Things looked brighter today as stocks largely traded higher on mounting expectations that the U.S. Federal Reserve will soon initiate actions aimed at bolstering the American recovery. As no clear international driver looks ready to support the global recovery, the Fed seems more and more like the last option to help aid the U.S. economy.
As a result, traders sent the Dow Jones Industrial Average (INDEX: ^DJI ) higher, seeing it rise 100 points during the session, or a nearly 0.8% gain. In similar fashion, both the S&P 500 and the Nasdaq rose 0.7% and 0.5%, respectively, during the day. Equally encouraging, the market's oft-cited "fear gauge," the VIX (INDEX: ^VIX ) , dropped 4.6% as well.
Around the markets
Several Dow components performed impressively today, starting with telecom giant Verizon Communications (NYSE: VZ ) , which spiked 2.2% today. Yesterday, the Federal Trade Commission approved the much-watched $3.9 billion spectrum deal that will allow it to deepen its data penetration in the U.S. This fits in nicely with the current storylines in the telecom space, where Verizon shares an effective duopoly with peer AT&T. These companies are the only players large enough to sign high-margin smartphone subscribers in droves and also purchase the spectrum necessary to stream said smartphone data. This contrasts to the other major segment in the telecom industry -- the rural space. The land of the massive dividend, companies such as Windstream (NYSE: WIN ) and CenturyLink sell legacy services like landline telephony (and broadband, to a lesser extent). In keeping with the broad trends in technology, these companies have seen steady but slow declines in their customer bases as consumers and businesses answer the siren song that is mobile telecom.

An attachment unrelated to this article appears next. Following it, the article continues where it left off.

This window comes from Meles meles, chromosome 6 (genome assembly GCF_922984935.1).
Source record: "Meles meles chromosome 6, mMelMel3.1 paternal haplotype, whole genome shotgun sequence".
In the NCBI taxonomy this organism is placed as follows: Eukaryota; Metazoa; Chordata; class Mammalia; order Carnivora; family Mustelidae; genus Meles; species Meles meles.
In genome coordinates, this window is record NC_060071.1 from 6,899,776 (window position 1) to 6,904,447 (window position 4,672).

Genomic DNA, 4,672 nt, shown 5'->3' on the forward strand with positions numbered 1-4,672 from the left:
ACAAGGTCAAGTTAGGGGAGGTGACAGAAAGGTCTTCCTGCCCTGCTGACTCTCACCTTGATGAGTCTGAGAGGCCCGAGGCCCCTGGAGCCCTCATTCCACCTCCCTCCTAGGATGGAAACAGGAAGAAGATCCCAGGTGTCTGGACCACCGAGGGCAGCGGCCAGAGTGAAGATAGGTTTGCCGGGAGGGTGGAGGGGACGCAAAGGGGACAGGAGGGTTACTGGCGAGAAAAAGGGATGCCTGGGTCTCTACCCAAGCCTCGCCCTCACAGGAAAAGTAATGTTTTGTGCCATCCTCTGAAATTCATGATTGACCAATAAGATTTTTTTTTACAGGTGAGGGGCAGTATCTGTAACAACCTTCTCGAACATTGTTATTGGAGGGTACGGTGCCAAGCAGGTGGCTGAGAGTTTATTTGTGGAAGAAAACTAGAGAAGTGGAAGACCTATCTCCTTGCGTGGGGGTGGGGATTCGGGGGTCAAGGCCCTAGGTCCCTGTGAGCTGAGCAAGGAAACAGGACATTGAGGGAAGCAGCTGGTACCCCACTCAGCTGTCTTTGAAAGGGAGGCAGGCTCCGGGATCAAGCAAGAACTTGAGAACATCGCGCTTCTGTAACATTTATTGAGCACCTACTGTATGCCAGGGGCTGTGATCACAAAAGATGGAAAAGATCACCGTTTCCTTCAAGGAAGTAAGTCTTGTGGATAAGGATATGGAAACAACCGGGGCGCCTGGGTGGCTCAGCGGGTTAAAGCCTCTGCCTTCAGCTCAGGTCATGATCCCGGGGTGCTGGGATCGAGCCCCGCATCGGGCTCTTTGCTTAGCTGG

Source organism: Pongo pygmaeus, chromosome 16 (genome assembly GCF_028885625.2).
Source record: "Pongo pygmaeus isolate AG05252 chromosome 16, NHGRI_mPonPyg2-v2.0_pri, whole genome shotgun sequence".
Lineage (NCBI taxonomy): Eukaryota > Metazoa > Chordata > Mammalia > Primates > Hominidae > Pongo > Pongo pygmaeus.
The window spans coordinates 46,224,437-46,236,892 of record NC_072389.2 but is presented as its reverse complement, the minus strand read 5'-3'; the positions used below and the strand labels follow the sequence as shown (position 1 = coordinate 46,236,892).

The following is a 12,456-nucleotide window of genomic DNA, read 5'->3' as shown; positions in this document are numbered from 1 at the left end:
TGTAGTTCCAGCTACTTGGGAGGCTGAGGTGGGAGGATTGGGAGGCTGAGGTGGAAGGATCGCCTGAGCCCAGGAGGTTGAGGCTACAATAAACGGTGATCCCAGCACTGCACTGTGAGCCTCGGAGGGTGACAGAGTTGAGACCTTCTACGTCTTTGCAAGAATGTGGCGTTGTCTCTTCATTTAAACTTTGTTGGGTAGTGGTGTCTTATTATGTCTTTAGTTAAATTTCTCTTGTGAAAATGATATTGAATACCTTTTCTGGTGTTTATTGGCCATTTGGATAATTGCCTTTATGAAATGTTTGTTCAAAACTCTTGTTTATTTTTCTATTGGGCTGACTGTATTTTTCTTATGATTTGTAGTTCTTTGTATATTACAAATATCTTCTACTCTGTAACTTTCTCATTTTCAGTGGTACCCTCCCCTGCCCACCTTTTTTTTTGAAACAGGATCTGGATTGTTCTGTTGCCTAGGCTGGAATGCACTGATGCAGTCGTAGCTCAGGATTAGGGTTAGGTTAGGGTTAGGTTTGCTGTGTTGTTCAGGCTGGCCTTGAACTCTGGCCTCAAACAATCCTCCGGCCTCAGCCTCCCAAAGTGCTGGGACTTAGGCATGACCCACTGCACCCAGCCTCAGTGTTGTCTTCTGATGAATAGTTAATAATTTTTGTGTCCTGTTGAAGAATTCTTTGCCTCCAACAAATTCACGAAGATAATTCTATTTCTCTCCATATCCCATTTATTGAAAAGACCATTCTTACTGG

On the down side, shares of Intel (Nasdaq: INTC ) lost a half a percent today as semiconductor market research firm HIS reduced its overall estimates for semiconductor shipments for the year 2012. Intel, the largest player in this space, will certainly suffer should the industry slow, despite the potential catalyst of Windows 8 driving personal computing upgrade cycles later in the year.
Foolish bottom line
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